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Use your subwoofer to get better midbass

edited April 2020 in Car Audio

I'm pretty heavy in to the car audio 'scene'; competing and going to various events.  As most of you can imagine, in car audio usually the subwoofer is in the trunk area.  Because of this, many tend to cross their door-mounted or kickpanel mounted midbass lower (usually 60hz or so) in order to keep the subwoofer from playing too high and get the bass "up front".  I made a video recently discussing this and why, though it may seem logical, it actually results in worse performance in regards to the 'bass up front' illusion and how/why you can use your subwoofer to improve midbass performance.

This isn’t truly a shocking revelation.  Plenty of people already do what I suggest.  It just goes against intuition and against some beliefs in the car audio community that a subwoofer should not play too high in frequency because it can cause the bass to be localized behind you.

The reason why is due to one MAJOR issue in car audio: the “Nearside Null”. This is the large dip in response of the driver’s side midbass speaker that occurs typically in the 70-90hz region.  This doesn't occur in every car; there are certainly exceptions to the more extreme car installs.

It is an acoustical null caused by the relationship of the listener’s location relative to the midbass location and generally caused by the width of the vehicle. If you play a track with bass guitar it’s very prevalent; you get a localization to the nearside midbass speaker when the midbass speaker is crossed lower than the frequency where the null occurs.

Generally speaking, the lower your crossover point between midbass and subwoofer, the more noticeable this occurrence is. Unfortunately, this isn’t something you can simply “EQ out”, either. Throwing +6dB at this null may only result in 1dB of actual gain; that means you’re wasting a LOT of power and risking damage to your speaker for no acoustical gain. Some of you may even think to yourselves “seems like you’re not getting much by crossing the midbass low. Maybe there’s not as much benefit as I thought in doing that”. That’s a logical assumption and a lot of times that’s actually true. Crossing the midbass too low can actually result in more “bass behind you”! And you can also take some of the strain off your midbass by crossing them at or above the null. Ironically, we in car audio tend to cross midbass low to get the “up front” bass we so much desire. BUT, IN FACT, the majority of the time you have bass that pulls to the rear is BECAUSE of the midbass nulls. I know that sounds counteractive. But it’s the truth. Standing waves are problematic and this is one symptom of them; whether in home or car audio.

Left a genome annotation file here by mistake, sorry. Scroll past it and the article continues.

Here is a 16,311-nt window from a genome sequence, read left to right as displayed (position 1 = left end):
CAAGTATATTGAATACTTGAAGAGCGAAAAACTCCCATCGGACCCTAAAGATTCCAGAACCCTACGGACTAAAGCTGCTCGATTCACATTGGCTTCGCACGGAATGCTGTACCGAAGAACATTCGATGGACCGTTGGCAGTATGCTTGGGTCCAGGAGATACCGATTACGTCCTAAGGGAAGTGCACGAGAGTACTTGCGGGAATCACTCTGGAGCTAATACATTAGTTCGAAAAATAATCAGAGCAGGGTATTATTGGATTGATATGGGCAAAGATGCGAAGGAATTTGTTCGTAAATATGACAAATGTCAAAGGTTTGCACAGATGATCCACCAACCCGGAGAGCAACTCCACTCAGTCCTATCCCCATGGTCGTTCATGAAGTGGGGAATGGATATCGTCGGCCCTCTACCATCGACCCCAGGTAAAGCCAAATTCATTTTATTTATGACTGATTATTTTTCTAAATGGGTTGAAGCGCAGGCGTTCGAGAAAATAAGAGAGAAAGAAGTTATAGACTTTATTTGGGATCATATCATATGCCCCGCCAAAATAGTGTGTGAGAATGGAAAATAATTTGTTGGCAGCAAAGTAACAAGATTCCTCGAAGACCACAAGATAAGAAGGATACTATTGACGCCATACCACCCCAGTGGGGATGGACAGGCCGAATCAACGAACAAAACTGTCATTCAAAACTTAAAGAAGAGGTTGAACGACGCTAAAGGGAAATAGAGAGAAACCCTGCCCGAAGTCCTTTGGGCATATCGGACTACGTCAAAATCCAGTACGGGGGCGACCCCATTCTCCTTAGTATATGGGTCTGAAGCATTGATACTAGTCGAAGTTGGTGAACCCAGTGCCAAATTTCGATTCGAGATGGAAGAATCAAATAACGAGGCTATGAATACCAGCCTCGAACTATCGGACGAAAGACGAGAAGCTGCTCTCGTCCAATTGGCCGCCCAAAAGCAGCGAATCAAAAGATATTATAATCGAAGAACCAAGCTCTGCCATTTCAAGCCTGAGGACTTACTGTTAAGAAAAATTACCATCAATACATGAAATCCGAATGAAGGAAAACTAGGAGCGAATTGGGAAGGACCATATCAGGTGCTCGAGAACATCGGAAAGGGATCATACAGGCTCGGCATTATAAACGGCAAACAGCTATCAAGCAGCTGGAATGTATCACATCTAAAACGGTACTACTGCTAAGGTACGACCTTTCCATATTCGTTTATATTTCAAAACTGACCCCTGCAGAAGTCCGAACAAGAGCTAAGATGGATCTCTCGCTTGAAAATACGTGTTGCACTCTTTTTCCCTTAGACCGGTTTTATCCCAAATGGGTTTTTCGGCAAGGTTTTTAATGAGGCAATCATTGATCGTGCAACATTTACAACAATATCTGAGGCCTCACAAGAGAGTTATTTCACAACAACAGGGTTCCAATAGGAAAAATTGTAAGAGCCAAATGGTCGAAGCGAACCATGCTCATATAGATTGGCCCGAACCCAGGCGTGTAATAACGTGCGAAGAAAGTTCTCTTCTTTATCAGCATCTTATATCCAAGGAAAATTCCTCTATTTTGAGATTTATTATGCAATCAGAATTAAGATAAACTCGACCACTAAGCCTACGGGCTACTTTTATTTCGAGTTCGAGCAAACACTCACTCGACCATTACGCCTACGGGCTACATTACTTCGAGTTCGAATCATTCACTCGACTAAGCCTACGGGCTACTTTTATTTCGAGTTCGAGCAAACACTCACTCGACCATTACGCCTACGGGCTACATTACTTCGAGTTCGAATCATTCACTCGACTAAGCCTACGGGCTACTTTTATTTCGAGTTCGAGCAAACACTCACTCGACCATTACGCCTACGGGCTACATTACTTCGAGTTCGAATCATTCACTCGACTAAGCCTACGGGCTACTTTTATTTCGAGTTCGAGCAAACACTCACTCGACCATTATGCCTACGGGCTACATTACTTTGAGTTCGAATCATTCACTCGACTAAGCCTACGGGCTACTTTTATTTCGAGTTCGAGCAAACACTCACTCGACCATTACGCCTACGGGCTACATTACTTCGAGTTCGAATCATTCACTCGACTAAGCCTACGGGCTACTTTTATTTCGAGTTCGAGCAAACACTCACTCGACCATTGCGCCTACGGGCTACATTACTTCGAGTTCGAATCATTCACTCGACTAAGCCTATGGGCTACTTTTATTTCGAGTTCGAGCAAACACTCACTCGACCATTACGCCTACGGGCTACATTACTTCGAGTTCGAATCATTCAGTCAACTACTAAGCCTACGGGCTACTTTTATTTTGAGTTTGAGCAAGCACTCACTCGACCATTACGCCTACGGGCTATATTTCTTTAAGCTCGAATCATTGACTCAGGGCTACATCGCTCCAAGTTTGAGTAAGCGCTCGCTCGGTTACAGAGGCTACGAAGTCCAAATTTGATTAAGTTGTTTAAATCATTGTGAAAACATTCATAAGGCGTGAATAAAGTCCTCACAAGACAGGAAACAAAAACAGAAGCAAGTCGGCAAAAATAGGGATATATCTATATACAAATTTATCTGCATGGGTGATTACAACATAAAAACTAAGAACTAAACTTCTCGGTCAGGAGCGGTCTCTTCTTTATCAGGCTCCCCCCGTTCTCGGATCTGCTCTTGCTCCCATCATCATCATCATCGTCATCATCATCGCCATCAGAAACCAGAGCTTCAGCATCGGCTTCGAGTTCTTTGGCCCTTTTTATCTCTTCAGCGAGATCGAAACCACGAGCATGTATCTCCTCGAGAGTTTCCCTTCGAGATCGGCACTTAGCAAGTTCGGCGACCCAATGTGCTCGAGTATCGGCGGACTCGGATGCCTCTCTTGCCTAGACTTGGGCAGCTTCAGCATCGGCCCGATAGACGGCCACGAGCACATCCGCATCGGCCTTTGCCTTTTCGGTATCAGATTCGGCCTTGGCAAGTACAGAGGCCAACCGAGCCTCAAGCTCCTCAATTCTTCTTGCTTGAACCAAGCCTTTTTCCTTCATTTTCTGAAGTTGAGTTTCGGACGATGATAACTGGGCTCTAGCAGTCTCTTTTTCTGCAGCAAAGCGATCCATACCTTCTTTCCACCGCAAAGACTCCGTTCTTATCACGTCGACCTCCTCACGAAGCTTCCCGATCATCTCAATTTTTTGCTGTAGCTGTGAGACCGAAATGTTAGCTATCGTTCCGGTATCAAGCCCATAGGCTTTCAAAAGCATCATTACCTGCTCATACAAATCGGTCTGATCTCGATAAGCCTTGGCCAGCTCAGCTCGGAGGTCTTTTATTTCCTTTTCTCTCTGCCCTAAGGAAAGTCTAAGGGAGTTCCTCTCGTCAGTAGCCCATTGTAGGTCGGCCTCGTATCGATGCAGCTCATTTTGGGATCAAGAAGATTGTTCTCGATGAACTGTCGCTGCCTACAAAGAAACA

Contrary to popular belief, raising the subwoofer crossover in to the region that this null occurs can actually HELP the sound to stay focused and achieve “up front” bass. If you can move your subwoofer to a location where it is null-free through a frequency above the Nearside Null then you can likely improve midbass without negatively impacting the “up front bass” effect that so many are after. And you can also take some of the strain off your midbass by crossing them at or above the null frequency. Not all have the luxury of space to move the subwoofer around much but experimentation is key here; you may be surprised at the difference subwoofer placement in the trunk can make.